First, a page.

The full text on this page is automatically extracted from the file linked above and may contain errors and inconsistencies.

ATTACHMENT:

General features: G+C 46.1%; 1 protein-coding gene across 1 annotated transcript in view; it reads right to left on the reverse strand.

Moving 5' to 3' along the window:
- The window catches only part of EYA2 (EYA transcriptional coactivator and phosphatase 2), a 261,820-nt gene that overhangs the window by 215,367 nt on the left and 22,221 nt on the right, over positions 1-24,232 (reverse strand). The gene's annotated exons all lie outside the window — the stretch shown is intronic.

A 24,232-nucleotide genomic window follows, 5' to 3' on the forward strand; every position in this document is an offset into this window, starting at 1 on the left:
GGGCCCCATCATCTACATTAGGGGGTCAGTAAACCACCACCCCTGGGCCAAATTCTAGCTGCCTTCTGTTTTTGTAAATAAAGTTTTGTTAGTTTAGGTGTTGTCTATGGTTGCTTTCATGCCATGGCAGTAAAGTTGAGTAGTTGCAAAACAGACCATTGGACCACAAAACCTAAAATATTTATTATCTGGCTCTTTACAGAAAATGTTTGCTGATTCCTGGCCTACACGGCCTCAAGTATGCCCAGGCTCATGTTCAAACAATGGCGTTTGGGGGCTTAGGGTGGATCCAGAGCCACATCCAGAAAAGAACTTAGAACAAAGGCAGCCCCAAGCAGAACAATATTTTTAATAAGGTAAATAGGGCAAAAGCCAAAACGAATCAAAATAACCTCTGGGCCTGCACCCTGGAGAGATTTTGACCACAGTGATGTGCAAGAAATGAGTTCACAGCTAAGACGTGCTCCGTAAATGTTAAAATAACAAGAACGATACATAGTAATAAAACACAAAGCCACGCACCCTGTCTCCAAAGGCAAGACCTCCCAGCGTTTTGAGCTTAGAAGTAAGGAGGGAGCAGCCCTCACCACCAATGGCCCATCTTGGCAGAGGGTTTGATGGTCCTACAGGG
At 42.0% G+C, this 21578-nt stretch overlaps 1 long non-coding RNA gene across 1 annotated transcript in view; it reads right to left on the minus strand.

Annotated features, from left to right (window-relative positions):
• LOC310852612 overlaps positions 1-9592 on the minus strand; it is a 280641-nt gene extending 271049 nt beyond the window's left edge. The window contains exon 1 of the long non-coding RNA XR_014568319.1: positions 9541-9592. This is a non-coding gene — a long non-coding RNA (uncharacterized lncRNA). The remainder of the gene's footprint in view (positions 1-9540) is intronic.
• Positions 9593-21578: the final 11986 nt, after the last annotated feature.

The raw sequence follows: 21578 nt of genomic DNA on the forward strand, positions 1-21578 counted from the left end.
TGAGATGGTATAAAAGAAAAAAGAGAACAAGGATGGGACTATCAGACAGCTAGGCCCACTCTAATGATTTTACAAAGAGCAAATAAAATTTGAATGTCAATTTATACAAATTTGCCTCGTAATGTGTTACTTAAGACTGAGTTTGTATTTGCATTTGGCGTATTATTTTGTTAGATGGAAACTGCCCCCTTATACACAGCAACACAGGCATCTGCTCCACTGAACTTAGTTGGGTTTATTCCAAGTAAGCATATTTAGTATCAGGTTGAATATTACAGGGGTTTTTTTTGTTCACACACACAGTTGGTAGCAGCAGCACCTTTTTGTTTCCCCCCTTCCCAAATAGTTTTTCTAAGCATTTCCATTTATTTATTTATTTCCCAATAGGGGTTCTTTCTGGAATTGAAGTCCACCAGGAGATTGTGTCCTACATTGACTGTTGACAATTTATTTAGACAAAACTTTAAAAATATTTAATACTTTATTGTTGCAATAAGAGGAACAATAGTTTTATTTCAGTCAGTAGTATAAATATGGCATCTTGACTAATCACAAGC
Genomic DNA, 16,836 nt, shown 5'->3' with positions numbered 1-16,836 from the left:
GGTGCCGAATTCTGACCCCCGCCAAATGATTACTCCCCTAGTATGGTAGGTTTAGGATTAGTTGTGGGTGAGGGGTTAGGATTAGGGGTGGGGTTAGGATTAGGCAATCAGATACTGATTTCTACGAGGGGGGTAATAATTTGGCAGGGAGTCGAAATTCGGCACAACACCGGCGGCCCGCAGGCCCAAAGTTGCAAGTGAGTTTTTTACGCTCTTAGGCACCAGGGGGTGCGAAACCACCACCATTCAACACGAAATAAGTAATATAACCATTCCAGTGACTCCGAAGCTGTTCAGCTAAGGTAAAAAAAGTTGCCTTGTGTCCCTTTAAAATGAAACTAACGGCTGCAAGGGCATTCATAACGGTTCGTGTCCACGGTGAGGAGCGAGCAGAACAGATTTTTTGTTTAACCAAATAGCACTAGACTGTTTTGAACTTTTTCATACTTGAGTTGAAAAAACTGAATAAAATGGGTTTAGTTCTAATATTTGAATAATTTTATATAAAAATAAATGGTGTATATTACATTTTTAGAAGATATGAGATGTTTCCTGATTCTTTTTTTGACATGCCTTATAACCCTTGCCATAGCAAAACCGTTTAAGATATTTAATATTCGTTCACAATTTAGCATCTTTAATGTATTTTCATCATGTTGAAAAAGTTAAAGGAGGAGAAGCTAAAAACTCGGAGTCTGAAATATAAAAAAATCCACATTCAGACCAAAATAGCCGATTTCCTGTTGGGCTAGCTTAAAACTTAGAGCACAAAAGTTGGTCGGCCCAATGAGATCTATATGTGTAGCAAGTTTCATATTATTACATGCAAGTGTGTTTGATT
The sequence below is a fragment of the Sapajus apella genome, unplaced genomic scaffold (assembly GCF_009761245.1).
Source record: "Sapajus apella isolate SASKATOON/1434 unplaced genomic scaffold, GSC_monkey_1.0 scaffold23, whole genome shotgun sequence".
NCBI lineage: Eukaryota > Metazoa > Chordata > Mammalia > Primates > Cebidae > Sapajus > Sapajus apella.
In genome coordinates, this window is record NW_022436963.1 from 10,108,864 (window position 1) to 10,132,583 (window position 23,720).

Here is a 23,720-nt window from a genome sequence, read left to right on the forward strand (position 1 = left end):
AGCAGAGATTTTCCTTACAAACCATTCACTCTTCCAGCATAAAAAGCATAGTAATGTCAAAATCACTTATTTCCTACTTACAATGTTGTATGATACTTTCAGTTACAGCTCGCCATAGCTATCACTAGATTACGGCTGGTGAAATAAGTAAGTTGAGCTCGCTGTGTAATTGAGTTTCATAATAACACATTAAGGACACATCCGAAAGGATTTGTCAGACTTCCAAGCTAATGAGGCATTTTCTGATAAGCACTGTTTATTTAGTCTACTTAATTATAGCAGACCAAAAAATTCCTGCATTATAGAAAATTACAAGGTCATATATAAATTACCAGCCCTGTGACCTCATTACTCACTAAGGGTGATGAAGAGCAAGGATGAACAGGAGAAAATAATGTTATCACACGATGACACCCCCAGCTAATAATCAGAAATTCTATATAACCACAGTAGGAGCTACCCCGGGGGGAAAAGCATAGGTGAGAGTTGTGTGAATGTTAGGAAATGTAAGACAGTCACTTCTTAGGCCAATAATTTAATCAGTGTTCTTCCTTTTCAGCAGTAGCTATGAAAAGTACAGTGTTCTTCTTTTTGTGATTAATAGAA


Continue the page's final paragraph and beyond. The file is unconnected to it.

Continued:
June 20, 19BO 7.8 -- 6.2 = 1,716,000 No profession has suffered as much of a credibility problem in recent years as the economics profession. Hand-wringing, browfurrowing economists for several years cautioned an unconcerned "spend-whileyou-have-it" public that a recession was just around the corner. And quarter after quarter, the corner remained the same distance away. Even in late 1979, economists continued to suggest that the recession would be a mild one, because of such factors as the conservative inventory behavior of businessmen. For example, the National Association of Business Economists forecast last October that the unemployment rate this year would average 7.2 percent. But as we have seen, the jobless rate jumped from 6.2 percent to 7.B percent just between March and May of this year-meaning (as the caption notes) a l.7-million increase in the number of unemployed, on a seasonally-adjusted basis. And once again, economists across the nation have tried in vain to find an explanation for their inability to forecast and explain major econom ic events. In their defense, economists argue that the structure of the u.s. economy has changed in many ways which are not well understoodone particular area being the labor market. Aggregate inflation (the rise in the overall price level) and the substantial increase in the relative price of energy-intensive productive inputs both have strongly affected the u.s. labor market and changed our notion of what constitutes fu II employment. What's"full employment"? Total employment increased very substantially, by 12.1 million, in the business expansion which began in the first quarter of 1975 and ended in the first quarter of this year. Nonetheless, the unemployment rate never fell below 5.7 percent in that entire period, largely because of a parallel rise in the total labor force. The same phenomenon has con- tinued into 19BO.Of the increase in joblessness since January, 900,000 represent an increase in the laborforce, while BOO,OOO are due to a decline in employment. The civilian labor-force partiCipation rate rose steadily through the 1 975-79 expansion and even into the ensuing recession, reaching 64.2 percent this May, the highest ever. This rise reflected an increase in women's participation rate, from 45.6 percent in 1974 to 51.0 percent in 1979, which contrastedyvith a modest decline in men's participation rate. Yet even with the sizable increase in the number available for work, the number with jobs hit record levels, as an unprecedented (for peacetime) 59.3 percent ofthe adu It noninstitutional population held jobs in 1979. Butto repeat, the jobless rate failed to decl i ne below 5.7 percent throughout the prolonged expansion, despite the vast expansion of employment. Economists, and even some policymakers, began to question why the measured unemployment rate was so high in a period when the economy was apparently fully employed. And this raises a related question: if we cannot measure accurately the "full employment" unemployment rate, how can we tell today what a high unemployment rate is? Oil prices and labor demand The strong employment gains of the past halfdecade cou Id be traced in part to the 1 97374 oil price shock, which reduced the relative cost of labor inputs, particularly in manufacturing, and raised the cost of utilizing the existing capital stock. The quadrupling of OPEC oi I prices affected the U.S. economy in two ways, through an "income effect" and through a "substitution effect." Under the income effect, the OPEC nations place a tax on U.s. consumers which could only be partially recouped from OPEC purchases of U.S. goods-that is they forced a change in the U.S. "terms of trade." That loss could not easily be circumvented by an expansion of government spending or a speed-up in money-supply growth. But under the substitution effect, labor at the margin became a relatively lessexpensive input, because of the rise in the cost of energy-intensive capital. The rise in energy prices thus tended to increase the demand for labor, so that the economy became more labor intensive. rise in energy prices, they argued, the unemployment rate would have reached 10.3 percent in 1976 rather than the 7.7 -percent rate actually experienced. The difference represented the substitution effect towards labor that resulted from the first oil shock. Real-wage behavior The unexpected rise in U.S. labor demand in the recent business expansion thus reflected a decline in the real (inflation adjusted) wage rate. Conversely, the major and prolonged unemployment problems experienced by other major industrial nations in that same period reflected a rise in their real wage rate. According to Edward A. Hudson and Dale W. Jorgenson (NaturalResources Journal,1978), the 1 973-74 rise in energy prices helped account for the subsequent slow recovery in business capital spending and very substantial increase in total employment. But for that Between 1973 and 1975, real hourly compensation in U.S. manufacturing grew atonly an O.B-percent average annual rate, compared with a 1 .S-percent average rise between 1969 and 1 973.ln contrast, German real wages continued to grow in excess of 7 percent after the first round of oil price increases, and real wages in the U. K. and Canada rose at an even faster rate. Not surprisingly, then, the experienced sharp increases in manufacturing employment in the 1 976-78 period, following a decline after the initial price shock. Germany, in contrast, experienced declines in manufacturing employment in every year from 1 974 to 1978, u.s. 2 Moreover the increase in the ratio of labor per unit of capital may mean also an increase in the level of unemployment associated with a fully-employed U.S. economy. Our recent experience with double-digit inflation and soaring interest rates may force us to revise our estimates of what constitutes sustainable full employment. It may also mean that during the current recession the unemployment rate may be higher than previously for the same reduction in real output growth. wh i Ie the U. K. and Canada showed very little employment growth. Real wage behavior accounted for the difference. The behavior of employment in the nation's current recession will again depend on the behavior of real wages. The latest oil-price hike and the double-digit inflation have seriously reduced real spendable income, and this will surely reduce aggregate demand. Yet if wage earners attempt to recoup all of their losses with large wage bargaining demands, they may not be as successful in expanding employment as they were inthe 1975-79 period. JosephBisignano Any lessonslearned? For policy purposes, it is necessary for us to determine how much of the recent jump in the unemployment rate-from 6.2 percent in March to 7.8 percent in May-is due to increased energy prices, and how much to the inflation-caused reduction in workers' incomes. The latest OPEC-generated rise in energy prices certa i n Iy wi II have some u nemployment effects, similar to those caused by the 1973-74 oil price rise. But we can also anticipate a longer-run rise in total employment because of increased energy prices, reflecting a substitution effect such as we experienced during the 1975-79 period. 3 !!t'Mt'H .. .. .. t'!UJoJ!It'J BANKING DATA-TWELFTH FEDERAL RESERVE DISTRICT (Dollar amounts in millions) Loans (gross, adjusted) and investments* Loans (gross, adjusted) - total# Commercial and industrial Real estate Loans to individuals Securities loans U.s. Treasury securities* Other securities* Demand deposits - total # Demand deposits - adjusted Savings deposits - total Time deposits - total# Individuals, part. & corp. (Large negotiable CD's) WeeklyAverages of Daily Figures MemberBankReserve Position Excess Reserves (+ )/Deficiency (- ) Borrowings Net free reserves (+ )/Net borrowed( - ) .. t'pt'/\aN .. 04t'PI t'uozp V " t'>lst'IV (\)) 'l!ll!:) 'o:JsPUl!J:I Ul!S lSL 'ON llW2Bd (]I Vd 3!)\f lS Od 's'n llVW SSV1:) lS}J1:I Selected Assets Liabilities and largeCommercial Banl<s .. Amount Outstanding 6/4/80 Change from year ago Dollar . Percent Change from 5/28/80 136,441 114,913 32,842 46,354 23,781 1,284 6,234 15,294 44,001 30,579 27,037 63,912 54,805 22,542 158 179 206 2 92 252 27 6 2,047 1,268 443 - 627 294 - 280 - - - - Weekended Weekended 6/4/80 5/28/80 239 10 229 422 44 378 8,376 9,706 1,902 8,644 1,612 343 1,507 177 805 943 3,005 14,503 14,289 6,104 6.5 9.2 6.1 22.9 7.3 -21 .1 - 19.5 1.2 1.9 3.0 - 10.0 29.4 35.3 37.1 Comparable year-ago period 20 73 54 * Excludes trading account securities. # Includes items not shown separately. Editorial comments beaddressed theeditor(WilliamBurke) to theauthor.... Free may to or copies this of andotherfederalReserve publications beobtained calling writingthePublicInformation can by or Section, Federal Reserve Bank SanFrancisco, Box7702,SanFrancisco of P.O. 94120.Phone (415)544-2184.